2013 Jeeps, and other 2013 Chrysler changes
In 2013, the entire North American lineup had been refreshed from the Daimler days. Chrysler was still ramping up their eight-speed automatics and working on nine-speed production; the first Fiat dual-clutch automatics were in the slow-selling Dodge Dart.
The 2013 Jeeps
Jeep Grand Cherokee continued for a short 2013 model year, switching in February to 2014 models with the eight speed automatic, stop-start, 8.4” touch-screen, etc. The hot selling SUV changed its white color from Stone to Bright. Overland Summit got numerous enhancements, including an optional black leather interior, front parking assistance (presumably using the forward radar setup that’s there for collision warning and adaptive cruise), power folding mirrors, front headlamp washers, black berber floor mats with black binding (on black interior only?), and accent stitching throughout the cabin. Grand Cherokee SRT8 added two new special editions, Alpine and Vapor — one white, one black.
Compass got a gas-mileage hike to 30 mpg highway, with the five-speed manual and FWD, available in Sport, Latitude, and Limited. Patriot got a new wheel design. See our Trail-Rated 2013 Jeep Patriot (and Compass) off-road test drive. After a short 2013, though, Compass and Patriot bumped over to 2014, with a new six-speed automatic, numerous Compass changes, and other upgrades.
Jeep Wrangler continued for 2013 with minor adjustments, with revised seats (both "comfort" and material); available auto-dimming rearview mirror with LED map light; a better tire pressure monitoring system; upgraded LED courtesy lights; dual windshield wiper nozzles; better soft top for Wrangler Unlimited (with a "rear spring lift assist"), dual note horn (except RHD), footwell and upholder lighting; and trailer sway dampening. Updated options include the premium soft top, Alpine 7-speaker stereo and 368-watt head unit, and Katzkin leather.
17 x 7.5 polished gray wheels are standard on Rubicon, replacing Painted Satin Carbon. Meanwhile, Polished Satin Carbon replaced Aluminum Painted Silver on Sahara. Paint colors were black, bright white, Crush, deep cherry red pearl, Dozer, Geccko, and True Blue Pearl, with late availability for Billet Metallic, Commando Green Pearl, Dune, Rock Lobster, and Rugged Brown.
Chrysler now requires annual, rather than semi-annual, oil changes on many cars (not SRT and diesel engines), at intervals of no more than 10,000 miles. The automatic oil change indicator will provide a "percent oil life remaining" display (as General Motors' system has for years), and provide "Change Oil Soon" (within 500 miles) and "Change Oil Now" displays on the dashboard.
The system works, as GM’s does, by starting with an ideal oil life (in the number of engine turns), and applies "penalty factors" using oil temperature, engine speed and load, and ethanol content (presumably along with the previously reported items) to come up with a safe estimate of oil life. There will likely be the usual disclaimers regarding people driving in predominantly dusty conditions, who should change their oil more often. Owners who change their oil can reset the system (on cars with pushbutton ignition) by cycling the ignition to ON/RUN (without their feet on the brake), slowly flooring the gas pedal three times within ten seconds, then pressing the engine button once to return to OFF.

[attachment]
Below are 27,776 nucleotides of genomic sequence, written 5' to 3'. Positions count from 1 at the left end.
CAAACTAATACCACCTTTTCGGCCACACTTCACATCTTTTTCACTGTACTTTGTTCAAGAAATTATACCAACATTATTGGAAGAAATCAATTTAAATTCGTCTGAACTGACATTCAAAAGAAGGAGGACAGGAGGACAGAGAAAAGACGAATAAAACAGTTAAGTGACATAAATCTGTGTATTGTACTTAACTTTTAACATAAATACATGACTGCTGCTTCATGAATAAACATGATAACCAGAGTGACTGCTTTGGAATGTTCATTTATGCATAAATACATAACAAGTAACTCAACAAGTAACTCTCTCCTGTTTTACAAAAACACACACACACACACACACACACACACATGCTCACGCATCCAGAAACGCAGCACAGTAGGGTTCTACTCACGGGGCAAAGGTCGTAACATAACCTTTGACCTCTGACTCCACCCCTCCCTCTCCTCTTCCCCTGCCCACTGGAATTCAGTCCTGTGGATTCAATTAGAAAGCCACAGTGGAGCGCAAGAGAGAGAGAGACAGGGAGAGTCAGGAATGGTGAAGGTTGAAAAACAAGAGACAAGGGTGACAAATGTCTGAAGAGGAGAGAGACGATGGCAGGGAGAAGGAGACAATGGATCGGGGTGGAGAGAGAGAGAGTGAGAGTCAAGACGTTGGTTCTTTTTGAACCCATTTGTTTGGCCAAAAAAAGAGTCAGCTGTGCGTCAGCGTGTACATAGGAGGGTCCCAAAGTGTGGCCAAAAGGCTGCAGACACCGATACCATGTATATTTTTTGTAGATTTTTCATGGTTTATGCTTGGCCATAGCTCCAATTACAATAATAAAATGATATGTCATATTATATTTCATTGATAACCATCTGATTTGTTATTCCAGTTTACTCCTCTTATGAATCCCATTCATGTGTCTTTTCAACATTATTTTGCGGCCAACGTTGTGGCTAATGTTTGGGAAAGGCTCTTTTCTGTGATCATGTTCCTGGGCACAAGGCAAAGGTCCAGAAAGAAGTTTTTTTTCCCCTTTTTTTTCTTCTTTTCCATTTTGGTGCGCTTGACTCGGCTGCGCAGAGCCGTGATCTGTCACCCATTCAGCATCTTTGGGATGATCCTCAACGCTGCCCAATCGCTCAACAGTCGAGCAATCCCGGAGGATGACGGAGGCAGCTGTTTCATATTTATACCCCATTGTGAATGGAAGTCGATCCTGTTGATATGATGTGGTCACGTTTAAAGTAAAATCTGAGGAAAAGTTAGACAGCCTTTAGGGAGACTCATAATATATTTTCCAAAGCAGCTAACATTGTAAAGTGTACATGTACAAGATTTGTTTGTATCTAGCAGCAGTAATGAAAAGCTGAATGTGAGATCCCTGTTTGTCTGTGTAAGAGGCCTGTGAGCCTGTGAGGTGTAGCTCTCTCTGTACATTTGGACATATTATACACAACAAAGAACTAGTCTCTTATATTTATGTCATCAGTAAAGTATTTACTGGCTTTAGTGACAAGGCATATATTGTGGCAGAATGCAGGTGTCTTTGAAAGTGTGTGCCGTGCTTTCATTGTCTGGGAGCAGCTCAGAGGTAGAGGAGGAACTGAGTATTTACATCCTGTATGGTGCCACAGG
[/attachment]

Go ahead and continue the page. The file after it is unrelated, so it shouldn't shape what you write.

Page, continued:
Sales and Finances
|U.S. Sales||All 2013||All 2012||Change|
|Town & Country||122,288||111,744||9.4%|
Chrysler 200 and Dodge Avenger sales fell slightly, but some of that may have been due to Dart’s massive increase. Dart remained below expectations, with just 83,388 sales for the year, though.
Jeep was a success story, with sales rising despite the lack of new Libertys to sell. Every Jeep still in production saw gains, sometimes quite substantial ones. Aside from the discontinued Caliber, the Avenger, and Caravan, every Dodge also saw sales increases, partiuclarly the upscale Durango.
Perhaps most important, Ram, the company’s best seller by far, saw sales rise by 21% — or around 60,000 trucks, which means that Ram sales rose by about the same number as Durangos were sold, in total.
Fiat, like Mini, saw a major decline in its base car’s sales; it was covered a bit by the launch of the Fiat 500L, resulting in a minor combined sales loss. Overall, Chrysler U.S. sales rose by 9% — 10.6% in cars, 8.3% in trucks.
Chrysler’s 2013 profits
Chrysler Group posted its tenth consecutive quarter of increased net income in January 2014. For the full year 2013, the company generated $2.8 billion in profits, including $962 million from “release of valuation allowances on deferred tax assets.” Adjusted net income rose 9%, from $1.7 billion in 2012 to to $1.8 billion in 2013, as full-year revenues rose 10% to $72 billion.
The company's U.S. market share increased to 11.4% from 11.2% in 2013, while its Canadian share advanced to 14.6% from 14.2% in the previous year. (Note: industry figures analyzed by Allpar show Chrysler Group had 11.6% of the U.S. light vehicle market in 2013.)
Included in the report was the full-year guidance for Chrysler in 2014. The targets for the full year 2014 were:
- Worldwide vehicle shipments of 2.8 million
- Net revenue of $80 billion
- Modified Operating Profit of $3.7-$4.0 billion
- Net income of $2.3-$2.5 billion
- Free Cash Flow of $0.5-$1.0 billion
Chrysler sales within the United States are shown at right.
Canada and Mexico
December 2013 was Chrysler Canada’s 49th consecutive month of year over year sales growth, the longest such streak in its history, for the best sales year since 2000, when Chrysler was still largely unaffected by the Daimler acquisition. Sales rose by 7%, from 243,845 to 260,015.
Ram set an annual sales record in the first ten months of the year.
In Mexico, December was Chrysler’s best sales month of 2013, with sales of 10,473 units. For the full year, Chrysler de México appeared to be 1% ahead of 2012.